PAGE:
A number of articles during the past few days have discussed the issue.  Here are a few links:

The New York Times laments in an editorial that "there is good reason to believe that violations [of the Brady rule] are widespread" and that "[the rule] has been restricted by subsequent rulings of the court and has been severely weakened by a near complete lack of punishment for prosecutors who flout the rule. The court has also declined to require the disclosure of such evidence during negotiations in plea bargains, which account for about 95 percent of cases."  You can read the full article here.

Seeking Justice comments on the NYT editorial here.

Seeking Justice also wished Brady a Happy Birthday here.

The Atlantic published an article on Brady here.

Prof. Bruce Green has published an article proposing a possible new approach to the duty under Brady that would address the fact that discovery is far narrower in federal criminal cases than in federal civil litigation.  You can access the article here.  (thanks to The Legal Ethics Forum for this link.)

Finally, for a comment on Bruce Green's article go to Otherwise.

Thursday, May 16, 2013

For the professors going to the ABA National Conference in San Antonio...

For those of you planning to attend the upcoming ABA National Conference on Professional Responsibility in San Antonio, I would like to let you know of two activities organized by the Professional Responsibility section of the Association of American Law Schools.

First on May 30th at 12:05, the section will host a lunch for the law professors attending the conference at Michelinos. If you would like to attend PLEASE contact me at before May 21st. We need an accurate count to make the reservation. 

Second, on June 1st at noon, Carol Needham will be moderating our annual Scholarship Roundtable. This will be an opportunity  to get together to discuss works in progress or recent articles. For information please send a message to Carol at with "Roundtable Speaking Slot" in the subject line.

I am looking forward to seeing you in San Antonio!

Sunday, May 12, 2013

New York D.A. to Review 50 Murder Cases for Possible Wrongful Convictions

A NY Times Sunday front page article reports: The Brooklyn district attorney’s office has ordered a review of some 50 murder cases assigned to an acclaimed homicide detective, an acknowledgment of mounting questions about the officer’s tactics and the legitimacy of the convictions.  Seeking Justice has more on the story here.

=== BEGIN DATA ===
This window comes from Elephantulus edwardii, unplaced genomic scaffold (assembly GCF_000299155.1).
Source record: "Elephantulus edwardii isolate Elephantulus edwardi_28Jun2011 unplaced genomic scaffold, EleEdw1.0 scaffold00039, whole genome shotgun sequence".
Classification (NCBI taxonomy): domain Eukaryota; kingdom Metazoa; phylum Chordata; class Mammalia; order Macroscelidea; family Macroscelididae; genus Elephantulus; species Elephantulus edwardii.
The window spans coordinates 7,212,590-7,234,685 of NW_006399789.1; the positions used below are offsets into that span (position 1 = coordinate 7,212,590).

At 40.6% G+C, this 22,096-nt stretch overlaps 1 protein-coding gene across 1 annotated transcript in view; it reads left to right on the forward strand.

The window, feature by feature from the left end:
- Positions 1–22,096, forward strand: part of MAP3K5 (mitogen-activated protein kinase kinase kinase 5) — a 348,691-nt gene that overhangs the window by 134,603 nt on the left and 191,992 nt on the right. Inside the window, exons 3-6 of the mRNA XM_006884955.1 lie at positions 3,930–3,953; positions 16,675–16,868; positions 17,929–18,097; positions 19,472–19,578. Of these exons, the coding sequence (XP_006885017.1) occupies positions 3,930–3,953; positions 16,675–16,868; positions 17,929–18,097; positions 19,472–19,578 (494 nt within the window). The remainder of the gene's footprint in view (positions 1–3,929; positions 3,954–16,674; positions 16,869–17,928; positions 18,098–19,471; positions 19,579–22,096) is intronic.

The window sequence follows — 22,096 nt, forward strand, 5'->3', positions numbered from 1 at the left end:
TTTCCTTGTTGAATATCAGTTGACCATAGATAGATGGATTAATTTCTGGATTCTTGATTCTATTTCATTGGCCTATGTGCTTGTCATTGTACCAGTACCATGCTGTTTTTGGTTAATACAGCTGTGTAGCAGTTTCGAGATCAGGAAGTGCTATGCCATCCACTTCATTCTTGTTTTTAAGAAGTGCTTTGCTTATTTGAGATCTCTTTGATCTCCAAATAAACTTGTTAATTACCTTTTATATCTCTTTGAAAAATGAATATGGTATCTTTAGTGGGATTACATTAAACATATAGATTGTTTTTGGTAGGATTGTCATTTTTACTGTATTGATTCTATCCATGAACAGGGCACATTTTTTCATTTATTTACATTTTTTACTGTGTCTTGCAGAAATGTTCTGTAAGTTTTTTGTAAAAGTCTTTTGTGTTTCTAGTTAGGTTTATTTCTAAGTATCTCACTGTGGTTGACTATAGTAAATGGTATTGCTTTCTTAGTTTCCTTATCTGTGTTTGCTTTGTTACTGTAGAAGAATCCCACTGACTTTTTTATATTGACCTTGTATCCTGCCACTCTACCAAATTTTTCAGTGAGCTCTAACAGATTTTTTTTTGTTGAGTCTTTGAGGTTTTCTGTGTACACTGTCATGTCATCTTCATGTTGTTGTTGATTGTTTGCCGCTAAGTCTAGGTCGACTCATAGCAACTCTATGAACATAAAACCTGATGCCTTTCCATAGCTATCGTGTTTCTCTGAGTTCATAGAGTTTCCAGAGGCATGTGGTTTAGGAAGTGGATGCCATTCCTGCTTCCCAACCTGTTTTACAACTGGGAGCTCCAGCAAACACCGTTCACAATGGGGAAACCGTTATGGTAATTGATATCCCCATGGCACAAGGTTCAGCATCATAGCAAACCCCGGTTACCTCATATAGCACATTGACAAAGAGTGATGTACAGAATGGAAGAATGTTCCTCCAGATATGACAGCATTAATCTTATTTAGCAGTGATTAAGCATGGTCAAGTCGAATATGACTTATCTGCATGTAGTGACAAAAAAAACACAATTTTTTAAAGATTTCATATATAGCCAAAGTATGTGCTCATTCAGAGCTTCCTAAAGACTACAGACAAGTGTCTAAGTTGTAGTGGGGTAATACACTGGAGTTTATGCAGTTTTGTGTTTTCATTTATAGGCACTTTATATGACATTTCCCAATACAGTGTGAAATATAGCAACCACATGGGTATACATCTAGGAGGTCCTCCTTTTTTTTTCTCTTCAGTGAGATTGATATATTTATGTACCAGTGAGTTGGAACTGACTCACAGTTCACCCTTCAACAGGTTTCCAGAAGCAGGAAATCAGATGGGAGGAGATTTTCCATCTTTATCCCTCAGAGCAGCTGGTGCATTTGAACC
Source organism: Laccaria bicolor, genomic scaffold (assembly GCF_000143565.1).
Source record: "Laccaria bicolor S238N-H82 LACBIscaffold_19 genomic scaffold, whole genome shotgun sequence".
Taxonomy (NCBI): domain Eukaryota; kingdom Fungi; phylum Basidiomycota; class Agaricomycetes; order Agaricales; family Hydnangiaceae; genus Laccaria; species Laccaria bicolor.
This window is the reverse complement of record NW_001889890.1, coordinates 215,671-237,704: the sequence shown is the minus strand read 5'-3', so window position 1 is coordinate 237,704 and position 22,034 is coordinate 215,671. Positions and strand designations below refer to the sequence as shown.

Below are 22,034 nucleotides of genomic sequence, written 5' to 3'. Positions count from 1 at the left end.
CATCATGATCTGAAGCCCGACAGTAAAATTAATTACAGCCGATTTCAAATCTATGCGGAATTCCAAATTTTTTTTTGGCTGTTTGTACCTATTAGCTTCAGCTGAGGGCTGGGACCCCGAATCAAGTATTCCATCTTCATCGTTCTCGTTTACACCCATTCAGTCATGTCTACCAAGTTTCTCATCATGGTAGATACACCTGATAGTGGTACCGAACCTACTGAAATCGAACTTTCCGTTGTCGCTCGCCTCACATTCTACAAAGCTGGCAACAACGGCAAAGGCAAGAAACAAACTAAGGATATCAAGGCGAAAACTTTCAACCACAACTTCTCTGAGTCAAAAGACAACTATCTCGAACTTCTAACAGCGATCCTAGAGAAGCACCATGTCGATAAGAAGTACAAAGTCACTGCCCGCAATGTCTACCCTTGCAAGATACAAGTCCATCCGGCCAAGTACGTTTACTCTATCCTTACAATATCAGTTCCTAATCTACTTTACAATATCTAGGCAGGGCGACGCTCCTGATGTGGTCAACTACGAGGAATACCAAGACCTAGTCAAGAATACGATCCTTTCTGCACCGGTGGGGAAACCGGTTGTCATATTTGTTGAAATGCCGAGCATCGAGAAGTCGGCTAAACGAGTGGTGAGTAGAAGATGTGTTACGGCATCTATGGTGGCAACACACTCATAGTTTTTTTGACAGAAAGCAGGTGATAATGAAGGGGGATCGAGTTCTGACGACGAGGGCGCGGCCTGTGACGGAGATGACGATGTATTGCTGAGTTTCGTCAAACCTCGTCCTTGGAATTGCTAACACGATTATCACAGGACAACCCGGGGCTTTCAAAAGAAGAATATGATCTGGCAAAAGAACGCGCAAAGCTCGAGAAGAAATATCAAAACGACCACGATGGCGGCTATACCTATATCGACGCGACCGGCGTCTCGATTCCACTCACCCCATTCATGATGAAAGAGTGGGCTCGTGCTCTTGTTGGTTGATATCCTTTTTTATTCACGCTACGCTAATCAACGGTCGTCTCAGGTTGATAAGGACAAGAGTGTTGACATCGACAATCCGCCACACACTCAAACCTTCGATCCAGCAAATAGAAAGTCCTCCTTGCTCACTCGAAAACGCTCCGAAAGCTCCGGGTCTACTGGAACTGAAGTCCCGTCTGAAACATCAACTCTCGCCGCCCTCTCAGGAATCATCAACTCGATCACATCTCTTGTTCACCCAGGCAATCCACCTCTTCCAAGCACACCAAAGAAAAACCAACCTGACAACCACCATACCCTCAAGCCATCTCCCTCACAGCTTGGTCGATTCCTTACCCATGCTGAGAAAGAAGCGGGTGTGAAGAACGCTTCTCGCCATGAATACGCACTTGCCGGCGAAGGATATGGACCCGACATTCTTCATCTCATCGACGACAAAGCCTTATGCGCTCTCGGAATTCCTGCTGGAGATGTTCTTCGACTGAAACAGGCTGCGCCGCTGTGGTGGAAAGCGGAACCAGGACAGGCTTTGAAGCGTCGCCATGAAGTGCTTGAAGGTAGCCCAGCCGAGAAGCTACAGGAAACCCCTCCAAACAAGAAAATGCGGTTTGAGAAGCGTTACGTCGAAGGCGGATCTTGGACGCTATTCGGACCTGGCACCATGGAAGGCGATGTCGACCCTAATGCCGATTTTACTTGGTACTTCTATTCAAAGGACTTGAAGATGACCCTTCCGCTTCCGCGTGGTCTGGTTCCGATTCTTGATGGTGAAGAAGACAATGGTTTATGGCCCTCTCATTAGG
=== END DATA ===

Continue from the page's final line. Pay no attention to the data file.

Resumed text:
Friday, May 10, 2013

Witness preparation and the uncontrollable witness

Prosectuor's Discretion has published a short comment by a prosecutor with some good advice on how to prepare a witness and the concerns over what he calls "uncontrollable witnesses."  The most interesting part of the comment relates to the concern over witnesses giving media interviews, which states, in part, "[i]t is never a good idea for a witness to give media interviews. The interviews are taped and are now prior statements where even the slightest misstatement may come back to haunt them at trial. The more interviews, the more possible inconsistencies. Plus, a person's hidden past might emerge once the media begins digging."  Go here to read the full comment.

The one thing I would add to the advice is to remind client's and witnesses about the risks of using social media.  It is surprising how many people post things on Facebook and other sites not realizing it how easily their comments can be read by others!

Tuesday, May 7, 2013

Prosecutorial misconduct

I have often commented on how it is important for courts to take prosecutorial misconduct seriously.  What incentive is there to stop acting improperly, if courts give the conduct a pass?

Seeking Justice, a blog I discovered recently on prosecutorial misconduct, agrees with me.  Commenting on the case in Texas where the former prosecutor is facing charges for not having disclosed exculpatory evidence, Seeking Justice states that prosecution of prosecutors is a rarity, but it has to be done.  It concludes that "we urge all attorneys who seek justice to demand that prosecutors be held to the highest standards and abide by the laws they swear to uphold.  Anything less renders any notion of  Justice a farce."

I couldn't agree more.  See the full story here.

New Arizona opinion on Groupon for lawyers

Long time readers of this blog will remember previous posts on whether it is permissible for lawyers to use pre-paid discount services like Groupon to advertise and finance their legal services.  There are a number of state opinions out there now but there does not seem to be a general consensus on the matter.  The NY Bar Association has approved participating in Groupon (see here), as have North Carolina, South Carolina and Maryland (see here).  On the other hand, the Alabama State Disciplinary Commission has ruled attorneys can't use Groupon (see here).

And now, the State Bar of Arizona has issued the most recent opinion on the subject.  It found that although perhaps not impossible, it would be very difficult for an attorney to justify participating in Groupon given all the rules that would be implicated.  For a discussion of, and a link to, this new opinion you can check out the discussion over at the Legal Ethics Forum. You can access the opinion here.

Advice from a public defender: what to say when the DA insists you agree to the amount of bail the DA wants

Go here for the answer.